Quint column: Why mentorship matters

  • September 20, 2017
  • /   Quint Studer
  • /   training-development,quint-studer

This past week I ran into Mari Josephs, owner of Carmen’s Lunch Bar located in downtown Pensacola. I shared that through the past several months, other regional communities have been reaching out about entrepreneurship and helping small businesses get started and grow.

One example I share when talking to community leaders is the success of the Pensacola Business Challenge. About six years ago, the Pensacola Business Challenge offered a $50,000 grand prize for the best business plan.

Thirty-three business plans were completed. While Mari’s plan was chosen, she wasn’t the only person to benefit. In the wake of this initiative, 32 people had complete business plans to show potential investors. It gave entrepreneurs a big head start on their dream of opening a business.

What’s the result? Several of the other business challenge applicants went on to open businesses.

Josephs explained that the prize money was needed and nice. However, the guidance and support made such a difference. One aspect of the challenge was to have mentors assigned to her. He comments led me to think more about the value of mentorship.

Mentorship is a partnership between individuals to promote professional and career development. The mentor must be an active participant in the relationship. The ideal mentee is a motivated individual who is open to feedback, coaching and guidance with the ability to learn, patience and comfort with being a team player.

In the book The Coming Jobs War by Gallup Co. Chairman and CEO Jim Clifton describes the need for what he calls “Super Mentors.”

“The heroes America needs for this moment in history will come from those who guide, advise, encourage and mentor small businesses to success,” Clifton writes. “Which is the conception moment that saves a city and a country.”

Super mentors can almost be anyone. They light the fires under the innovators and entrepreneurs. Super mentors are willing to take a risk for an individual and an idea. They are the tipping point of extra energy that causes action to occur.

They encourage small and medium-sized companies to take risks. They give advice, lend a hand – or a shoulder – at a critical moment. That’s an essential aspect of creating jobs.

Bert Thornton, the former President and Chief Operating Officer of Waffle House, Inc., spent more than four decades working his way from a manager trainee to the top of a company that now has 2,100 locations nationwide.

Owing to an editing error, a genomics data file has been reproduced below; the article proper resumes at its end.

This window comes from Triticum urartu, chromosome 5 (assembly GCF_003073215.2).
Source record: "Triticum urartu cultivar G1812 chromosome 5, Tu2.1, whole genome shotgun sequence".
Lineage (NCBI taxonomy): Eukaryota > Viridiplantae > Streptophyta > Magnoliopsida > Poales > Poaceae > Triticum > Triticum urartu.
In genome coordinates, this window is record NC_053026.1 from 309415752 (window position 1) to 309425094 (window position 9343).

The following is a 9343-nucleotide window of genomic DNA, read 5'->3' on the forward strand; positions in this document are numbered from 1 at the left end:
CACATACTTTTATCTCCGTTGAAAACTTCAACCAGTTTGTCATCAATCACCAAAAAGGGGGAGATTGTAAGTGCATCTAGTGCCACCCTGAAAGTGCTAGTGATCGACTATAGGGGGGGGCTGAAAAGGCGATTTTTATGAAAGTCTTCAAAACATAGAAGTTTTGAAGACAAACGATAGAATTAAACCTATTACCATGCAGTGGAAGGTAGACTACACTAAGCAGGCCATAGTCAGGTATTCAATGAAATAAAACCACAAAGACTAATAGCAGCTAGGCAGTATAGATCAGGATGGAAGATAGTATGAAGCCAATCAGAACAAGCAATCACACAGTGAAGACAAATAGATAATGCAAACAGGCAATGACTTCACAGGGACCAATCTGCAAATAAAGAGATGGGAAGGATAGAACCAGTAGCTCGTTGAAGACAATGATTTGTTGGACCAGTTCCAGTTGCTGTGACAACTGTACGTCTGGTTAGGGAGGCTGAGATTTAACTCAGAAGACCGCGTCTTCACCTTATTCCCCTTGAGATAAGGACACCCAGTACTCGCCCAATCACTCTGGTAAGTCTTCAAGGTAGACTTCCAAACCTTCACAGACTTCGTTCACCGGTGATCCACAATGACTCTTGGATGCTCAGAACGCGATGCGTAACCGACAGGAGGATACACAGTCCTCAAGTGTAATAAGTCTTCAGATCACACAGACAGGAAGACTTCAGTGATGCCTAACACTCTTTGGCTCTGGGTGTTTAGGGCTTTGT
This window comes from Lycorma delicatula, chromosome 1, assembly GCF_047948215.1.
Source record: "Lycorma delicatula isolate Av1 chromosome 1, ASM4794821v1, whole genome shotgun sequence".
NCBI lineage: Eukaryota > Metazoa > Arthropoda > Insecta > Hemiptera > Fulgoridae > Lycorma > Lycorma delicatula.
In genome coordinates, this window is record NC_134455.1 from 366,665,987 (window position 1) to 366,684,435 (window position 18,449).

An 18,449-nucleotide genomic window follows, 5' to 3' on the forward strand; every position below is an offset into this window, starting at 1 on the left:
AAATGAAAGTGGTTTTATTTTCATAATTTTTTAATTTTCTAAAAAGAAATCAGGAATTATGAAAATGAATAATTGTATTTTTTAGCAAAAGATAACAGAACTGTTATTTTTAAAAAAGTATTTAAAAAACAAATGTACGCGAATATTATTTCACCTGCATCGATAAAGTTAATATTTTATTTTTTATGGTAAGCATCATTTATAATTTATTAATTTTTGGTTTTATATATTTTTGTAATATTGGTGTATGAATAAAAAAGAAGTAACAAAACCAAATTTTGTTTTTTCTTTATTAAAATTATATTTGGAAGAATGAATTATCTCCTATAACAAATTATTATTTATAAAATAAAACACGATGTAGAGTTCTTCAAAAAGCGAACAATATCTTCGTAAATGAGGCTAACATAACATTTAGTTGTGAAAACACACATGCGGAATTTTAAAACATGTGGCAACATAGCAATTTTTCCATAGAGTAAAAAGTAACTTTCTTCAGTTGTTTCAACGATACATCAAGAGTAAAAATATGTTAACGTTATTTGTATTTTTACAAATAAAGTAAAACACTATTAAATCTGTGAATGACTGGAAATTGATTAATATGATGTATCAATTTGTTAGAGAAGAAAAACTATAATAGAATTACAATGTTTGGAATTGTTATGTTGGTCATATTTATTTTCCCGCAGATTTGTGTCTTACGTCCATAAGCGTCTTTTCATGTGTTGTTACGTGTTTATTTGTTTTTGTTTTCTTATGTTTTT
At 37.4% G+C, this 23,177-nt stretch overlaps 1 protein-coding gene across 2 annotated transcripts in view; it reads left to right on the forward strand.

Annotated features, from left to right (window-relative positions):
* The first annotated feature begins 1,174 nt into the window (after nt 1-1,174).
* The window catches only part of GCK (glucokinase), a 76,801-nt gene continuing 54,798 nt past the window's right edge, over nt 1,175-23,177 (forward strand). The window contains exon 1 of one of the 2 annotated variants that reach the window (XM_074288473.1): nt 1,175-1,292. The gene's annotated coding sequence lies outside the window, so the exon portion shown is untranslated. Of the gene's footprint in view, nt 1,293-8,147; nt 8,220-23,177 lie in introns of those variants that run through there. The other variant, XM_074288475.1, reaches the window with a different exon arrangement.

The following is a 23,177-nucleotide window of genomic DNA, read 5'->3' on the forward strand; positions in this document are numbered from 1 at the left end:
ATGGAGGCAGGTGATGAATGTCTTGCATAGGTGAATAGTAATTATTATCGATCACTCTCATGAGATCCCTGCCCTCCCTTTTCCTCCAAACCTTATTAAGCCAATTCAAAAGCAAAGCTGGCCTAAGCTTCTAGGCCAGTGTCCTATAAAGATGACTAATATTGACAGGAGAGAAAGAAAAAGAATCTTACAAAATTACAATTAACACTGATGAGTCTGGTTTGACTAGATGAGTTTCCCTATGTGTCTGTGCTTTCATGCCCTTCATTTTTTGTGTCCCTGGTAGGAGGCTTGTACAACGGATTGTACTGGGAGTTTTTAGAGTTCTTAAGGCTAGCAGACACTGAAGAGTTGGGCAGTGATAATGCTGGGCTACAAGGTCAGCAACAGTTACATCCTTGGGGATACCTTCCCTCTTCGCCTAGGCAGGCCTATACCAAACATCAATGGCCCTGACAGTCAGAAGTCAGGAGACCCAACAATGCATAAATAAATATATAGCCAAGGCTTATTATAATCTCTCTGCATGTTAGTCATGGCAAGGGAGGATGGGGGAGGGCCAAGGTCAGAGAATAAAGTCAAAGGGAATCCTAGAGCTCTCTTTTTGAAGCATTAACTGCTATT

With all of that knowledge and all of those experiences beginning as a Waffle House manager trainee in 1971, what did he decide to share in a book?

He penned Find an Old Gorilla, a book focused around mentorship and its importance in his life. Thornton will share these experiences during this year’s EntreCon Nov. 14-15.

Although next week I will provide tips for mentors, here are tips for being a good mentee.

  1. Be specific on your needs. As you probably know, ambiguity can make a mentor-mentee much less effective. Communicate what your most pressing needs are so your mentor can help. That’s what a mentor is for. Be honest about where you are and where you stand. Offer both short and long-range plans.
  2. Get familiar with your mentor’s background. What are your mentor’s strengths? A mentor can have decades of experience that can be vital to your success, but they may not be able to provide financial backing. Knowing your mentor well will help you maximize the mentor’s guidance.
  3. Take ownership of the relationship. As the mentee, you need to own the communication. Set up meetings and phone calls to keep the relationship alive.
  4. Be prepared. One effective way would be to provide your mentor with a meeting agenda in advance to keep the conversation productive and on task.
  5. Ask for feedback. Don’t wait.

“What questions should I be asking I have not asked?”

“On a 1-10 with 10 being highest, rate my follow-up actions since we last met.”

  1. Be self-aware. Identify specific areas of improvement and work on them. A mentor is there to develop a mentee, but it can affect the relationship negatively if the mentor finds him or herself working harder at the mentee’s success than the mentee is.

It is very common for highly successful people like Clifton and Thornton who helped them in their pursuits. No matter the name – a coach, a mentor, a guide or a sponsor – these are trusted relationships in which a person can share their fears, questions and reflections.

One of my favorite sayings is “When the student is ready the teacher appears.”

If you are ready, you will find the mentor you are looking for. You may not always hear what you want, however you most likely will hear what you need.


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